GUEST: Scott Santucci, Director of The Alexander Group
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Throw away your 57-step sales guidebook and keep it simple, stupid.
In the most recent episode of The B2B Revenue Executive Experience, we sat down to talk to Scott Santucci, Director of The Alexander Group and founder of The Sales Enablement Society.
Scott sees countless inefficiencies in many sales orgs today, but he has developed a method of simplifying the whole approach through Sales Enablement. This interview explores what the term “Sales Enablement” means, how to keep the sales process simple, how to implement these practical tips, and how the Sales Enablement Society came to be.
Scott was a top selling rep back in 1999 when he found he was dissatisfied with the marketing department at his company. After voicing his concerns and proposing solutions in a convincing manner, Scott became the VP of Product Marketing and Management where he improved win rate and average deal size by large margins and significantly reduced the sales cycle time.
Scott was humbled in 2003 when he was fired by his board of directors as the VP of Sales & Marketing. He admits his head had gotten a little too large and he was convinced he had all of the answers. Scott reevaluated many things over the next few years and came to the conclusion that Sales is a team sport; it doesn’t have to be conflict oriented.
In the years in between getting fired from his VP position and his time at the Alexander Group, Scott was a Research Director for Forrester. During this time, he found that sales reps and the executives they sold to were talking past each other – they were often using different terminology to describe the same ideas, but were never able to fully connect. Scott developed the Sales Enablement process to flip the perception of salespeople as “trained monkeys” who knew little else, to knowledgeable reps that put customer’s needs first.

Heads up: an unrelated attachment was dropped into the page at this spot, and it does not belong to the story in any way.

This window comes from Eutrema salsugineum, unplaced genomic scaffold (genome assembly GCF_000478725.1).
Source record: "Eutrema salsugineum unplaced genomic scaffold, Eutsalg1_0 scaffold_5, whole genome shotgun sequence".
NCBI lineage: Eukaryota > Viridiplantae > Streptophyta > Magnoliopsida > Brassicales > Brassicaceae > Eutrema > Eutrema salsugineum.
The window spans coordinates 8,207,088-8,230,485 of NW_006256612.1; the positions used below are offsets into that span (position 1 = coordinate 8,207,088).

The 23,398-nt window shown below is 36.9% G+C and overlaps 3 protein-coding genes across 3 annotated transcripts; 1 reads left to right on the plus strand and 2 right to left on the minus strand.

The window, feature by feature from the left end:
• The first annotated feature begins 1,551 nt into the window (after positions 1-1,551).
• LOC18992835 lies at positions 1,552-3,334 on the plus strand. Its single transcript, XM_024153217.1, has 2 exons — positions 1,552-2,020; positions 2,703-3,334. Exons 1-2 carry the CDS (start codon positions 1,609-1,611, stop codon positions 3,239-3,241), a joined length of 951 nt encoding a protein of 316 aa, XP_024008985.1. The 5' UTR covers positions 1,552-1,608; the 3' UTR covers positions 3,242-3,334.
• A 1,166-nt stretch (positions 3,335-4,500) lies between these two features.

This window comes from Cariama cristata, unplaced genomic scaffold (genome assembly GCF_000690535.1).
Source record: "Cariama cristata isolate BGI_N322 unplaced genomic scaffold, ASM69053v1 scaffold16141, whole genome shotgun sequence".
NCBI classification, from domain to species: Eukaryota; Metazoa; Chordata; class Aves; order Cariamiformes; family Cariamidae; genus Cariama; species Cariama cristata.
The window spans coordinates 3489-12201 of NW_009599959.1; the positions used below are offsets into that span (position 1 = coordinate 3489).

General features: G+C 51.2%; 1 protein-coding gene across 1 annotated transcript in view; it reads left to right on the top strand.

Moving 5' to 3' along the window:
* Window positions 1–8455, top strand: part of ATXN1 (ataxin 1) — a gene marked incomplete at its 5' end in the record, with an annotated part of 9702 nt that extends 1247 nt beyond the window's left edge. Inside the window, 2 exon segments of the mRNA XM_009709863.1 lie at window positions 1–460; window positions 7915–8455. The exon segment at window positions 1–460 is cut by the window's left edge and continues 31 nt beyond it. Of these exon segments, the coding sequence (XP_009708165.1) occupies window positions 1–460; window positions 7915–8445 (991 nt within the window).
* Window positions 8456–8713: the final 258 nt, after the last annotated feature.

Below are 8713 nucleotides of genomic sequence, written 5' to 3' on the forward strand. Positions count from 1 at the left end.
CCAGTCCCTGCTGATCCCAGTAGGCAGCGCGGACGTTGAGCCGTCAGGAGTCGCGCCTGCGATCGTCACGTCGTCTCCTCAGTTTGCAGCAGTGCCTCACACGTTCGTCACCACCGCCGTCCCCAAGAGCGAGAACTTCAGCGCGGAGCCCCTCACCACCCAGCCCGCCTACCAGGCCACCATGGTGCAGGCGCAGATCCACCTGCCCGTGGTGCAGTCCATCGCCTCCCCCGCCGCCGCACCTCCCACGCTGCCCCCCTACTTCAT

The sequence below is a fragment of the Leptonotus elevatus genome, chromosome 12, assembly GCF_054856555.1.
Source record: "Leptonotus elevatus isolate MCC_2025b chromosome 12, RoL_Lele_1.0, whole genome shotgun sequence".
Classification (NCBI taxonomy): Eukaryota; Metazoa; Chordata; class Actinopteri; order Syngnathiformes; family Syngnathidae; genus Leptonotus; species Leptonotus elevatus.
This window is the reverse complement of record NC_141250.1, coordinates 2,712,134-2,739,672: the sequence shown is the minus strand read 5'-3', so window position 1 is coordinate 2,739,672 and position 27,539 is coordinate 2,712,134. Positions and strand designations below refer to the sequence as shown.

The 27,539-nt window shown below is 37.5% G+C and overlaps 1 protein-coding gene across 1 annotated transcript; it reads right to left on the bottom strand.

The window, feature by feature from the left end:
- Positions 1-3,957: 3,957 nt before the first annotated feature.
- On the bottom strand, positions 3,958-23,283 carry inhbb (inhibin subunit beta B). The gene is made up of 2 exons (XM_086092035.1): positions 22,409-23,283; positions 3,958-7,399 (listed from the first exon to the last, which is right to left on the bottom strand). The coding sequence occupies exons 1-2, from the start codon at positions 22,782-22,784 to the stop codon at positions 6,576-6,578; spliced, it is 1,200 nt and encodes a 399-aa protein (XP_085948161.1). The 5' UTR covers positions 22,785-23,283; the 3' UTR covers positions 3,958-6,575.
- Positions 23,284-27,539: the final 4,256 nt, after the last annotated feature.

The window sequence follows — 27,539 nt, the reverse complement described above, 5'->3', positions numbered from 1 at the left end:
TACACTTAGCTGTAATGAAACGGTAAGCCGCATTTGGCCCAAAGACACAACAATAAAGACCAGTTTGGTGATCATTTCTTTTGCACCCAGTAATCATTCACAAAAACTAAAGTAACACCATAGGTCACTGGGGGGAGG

What is Sales Enablement?
Today, Sales & Marketing can feel like a battle between Catholics and Protestants.
Sales Enablement, on the other hand, seeks to follow a far more inclusive approach. Scott describes the Sales Enablement process as allowing companies to unlock “the growth potential embedded in every single company today by creating an execution fabric to get the rest of the company streamlined around solving problems for customers and equipping sellers to do it.”
Scott believes that it is as important to have a “go to customer” plan as it is to have a “go to market” plan. He offered a list of questions that Sales Enablement seeks to answer:
- What possibilities are we making for our clients?
- Instead of focusing on pricing, how do we prove that what we provide makes your company successful?
- How do we provide a path to success for these clients instead of disruption?
Keep it Simple, Stupid
Just because a process is simple, doesn’t mean it is easy to execute. Chad echoes this sentiment of Sales Enablement by pointing out that “price is a phantom objection” when it comes to not closing a deal. Losing on price just means that the sales rep didn’t communicate well – it’s difficult work to develop relationships, but that simple action breeds success.